• 4 grams of DNA can store all the data in the world.
  • Each person will generate enough health data in their lifetime to fill 300  million books. ​
  • The cost of a lab-grown burger has dropped from 330 000 USD to 10 USD in six years time.
  • Only 3 percent of healthcare expenditure goes to prevention, the other 97 percent to treat sick people.
  • 5 percent of Americans account for 50 percent of healthcare spending.
  • The older 60+ population will doubly by 2050 to 2.1 billion. The oldest old 80+ population will triple by 2050 and increase sevenfold by 2100, reaching almost 1 billion people.
  • 90 percent of Americans already use at least one digital health tool, like wearables, online health platforms or telemedicine.
  • Currently, the amount of healthcare data is growing by 50 percent per year.
  • A child born today has a 50 percent chance of becoming 105 years old. This does not take into account all kinds of new technologies that will transform medicine and longevity.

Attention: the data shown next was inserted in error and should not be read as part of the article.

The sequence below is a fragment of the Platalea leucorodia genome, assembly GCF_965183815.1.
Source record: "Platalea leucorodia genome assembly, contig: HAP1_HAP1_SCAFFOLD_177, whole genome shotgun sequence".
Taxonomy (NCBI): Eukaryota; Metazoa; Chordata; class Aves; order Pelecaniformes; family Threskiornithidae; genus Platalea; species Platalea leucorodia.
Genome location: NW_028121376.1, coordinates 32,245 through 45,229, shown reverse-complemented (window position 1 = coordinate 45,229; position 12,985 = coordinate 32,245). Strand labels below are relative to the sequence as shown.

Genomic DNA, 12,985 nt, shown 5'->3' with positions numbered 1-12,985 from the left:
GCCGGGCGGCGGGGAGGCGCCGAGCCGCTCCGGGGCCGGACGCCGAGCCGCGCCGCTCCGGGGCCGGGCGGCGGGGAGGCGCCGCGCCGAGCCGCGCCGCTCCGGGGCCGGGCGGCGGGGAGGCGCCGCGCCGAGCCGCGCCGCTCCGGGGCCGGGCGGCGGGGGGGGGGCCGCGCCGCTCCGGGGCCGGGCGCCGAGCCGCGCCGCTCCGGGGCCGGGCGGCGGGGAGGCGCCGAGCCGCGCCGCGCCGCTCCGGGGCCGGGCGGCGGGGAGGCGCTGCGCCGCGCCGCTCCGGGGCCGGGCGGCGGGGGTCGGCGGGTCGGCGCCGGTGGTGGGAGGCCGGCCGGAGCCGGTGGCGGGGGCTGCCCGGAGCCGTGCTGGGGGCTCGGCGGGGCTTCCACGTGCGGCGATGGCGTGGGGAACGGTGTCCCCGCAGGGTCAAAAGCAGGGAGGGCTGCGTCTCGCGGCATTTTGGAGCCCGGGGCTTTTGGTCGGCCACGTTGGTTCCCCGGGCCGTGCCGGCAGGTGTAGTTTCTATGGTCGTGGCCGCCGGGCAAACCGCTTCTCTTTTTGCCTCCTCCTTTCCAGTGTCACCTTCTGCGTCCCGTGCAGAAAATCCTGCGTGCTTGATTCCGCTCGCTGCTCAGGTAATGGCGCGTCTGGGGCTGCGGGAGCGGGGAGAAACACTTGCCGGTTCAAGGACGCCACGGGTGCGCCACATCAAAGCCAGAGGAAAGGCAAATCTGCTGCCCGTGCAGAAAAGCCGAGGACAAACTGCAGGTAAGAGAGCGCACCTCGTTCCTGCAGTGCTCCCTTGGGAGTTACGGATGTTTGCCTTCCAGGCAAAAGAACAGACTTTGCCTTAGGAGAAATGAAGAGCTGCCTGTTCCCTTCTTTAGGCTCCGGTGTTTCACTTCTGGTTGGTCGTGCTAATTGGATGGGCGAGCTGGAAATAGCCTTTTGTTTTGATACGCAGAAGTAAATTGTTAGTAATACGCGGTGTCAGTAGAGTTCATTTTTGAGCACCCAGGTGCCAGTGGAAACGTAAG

Some of the biggest developments in health(care) will be, according to Bank of America:

– Genomics: new gene editing technologies and therapies will transform disease, personalized medicine, food and drug development. This are new technologies like CRISPR-cas9.
– Big Data/AI: an exponential growth of healthcare data and an improvement in AI algorithms will significantly impact how we treat diseases and improve wellness and health.
– Future food: plant-based meat, lab-grown meat, AgTech (agricultural technology e.g. hydroponics, vertical farming, etc), and the development of healthier, more sustainable foods provide huge opportunities.
– Healthtech: wearables, insideables, telemedicine, mobile health, brain-computer interfaces, smart implants (e.g. living drug factories made from engineered cells), nanobots, and brain implants will change how patients are treated, monitored and kept healthy.
– Ammortality: anti-aging biotech will disrupt death and aging-related diseases and pave the way towards ammortality.

Source: Bank of America / Merill Lynch